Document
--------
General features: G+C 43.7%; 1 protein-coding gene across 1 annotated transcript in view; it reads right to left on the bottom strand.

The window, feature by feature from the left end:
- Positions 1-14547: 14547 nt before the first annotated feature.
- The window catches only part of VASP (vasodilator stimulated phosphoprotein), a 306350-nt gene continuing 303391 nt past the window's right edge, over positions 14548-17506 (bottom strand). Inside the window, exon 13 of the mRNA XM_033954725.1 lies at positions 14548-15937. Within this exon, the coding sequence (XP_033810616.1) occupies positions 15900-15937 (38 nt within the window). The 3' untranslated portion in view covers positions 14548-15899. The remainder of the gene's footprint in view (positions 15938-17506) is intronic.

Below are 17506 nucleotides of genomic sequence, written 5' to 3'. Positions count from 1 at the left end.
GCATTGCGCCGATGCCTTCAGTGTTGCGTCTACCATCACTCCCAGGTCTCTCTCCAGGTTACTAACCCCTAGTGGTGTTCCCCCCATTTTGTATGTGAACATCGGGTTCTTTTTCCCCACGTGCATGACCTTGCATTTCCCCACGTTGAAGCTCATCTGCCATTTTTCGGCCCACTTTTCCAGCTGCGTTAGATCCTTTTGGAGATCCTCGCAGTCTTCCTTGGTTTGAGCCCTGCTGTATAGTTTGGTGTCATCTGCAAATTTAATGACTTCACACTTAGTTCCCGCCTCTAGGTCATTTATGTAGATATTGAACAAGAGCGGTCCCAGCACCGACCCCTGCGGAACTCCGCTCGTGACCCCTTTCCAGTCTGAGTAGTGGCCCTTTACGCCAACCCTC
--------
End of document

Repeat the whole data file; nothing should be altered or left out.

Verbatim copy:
General features: G+C 43.7%; 1 protein-coding gene across 1 annotated transcript in view; it reads right to left on the bottom strand.

The window, feature by feature from the left end:
- Positions 1-14547: 14547 nt before the first annotated feature.
- The window catches only part of VASP (vasodilator stimulated phosphoprotein), a 306350-nt gene continuing 303391 nt past the window's right edge, over positions 14548-17506 (bottom strand). Inside the window, exon 13 of the mRNA XM_033954725.1 lies at positions 14548-15937. Within this exon, the coding sequence (XP_033810616.1) occupies positions 15900-15937 (38 nt within the window). The 3' untranslated portion in view covers positions 14548-15899. The remainder of the gene's footprint in view (positions 15938-17506) is intronic.

Below are 17506 nucleotides of genomic sequence, written 5' to 3'. Positions count from 1 at the left end.
GCATTGCGCCGATGCCTTCAGTGTTGCGTCTACCATCACTCCCAGGTCTCTCTCCAGGTTACTAACCCCTAGTGGTGTTCCCCCCATTTTGTATGTGAACATCGGGTTCTTTTTCCCCACGTGCATGACCTTGCATTTCCCCACGTTGAAGCTCATCTGCCATTTTTCGGCCCACTTTTCCAGCTGCGTTAGATCCTTTTGGAGATCCTCGCAGTCTTCCTTGGTTTGAGCCCTGCTGTATAGTTTGGTGTCATCTGCAAATTTAATGACTTCACACTTAGTTCCCGCCTCTAGGTCATTTATGTAGATATTGAACAAGAGCGGTCCCAGCACCGACCCCTGCGGAACTCCGCTCGTGACCCCTTTCCAGTCTGAGTAGTGGCCCTTTACGCCAACCCTC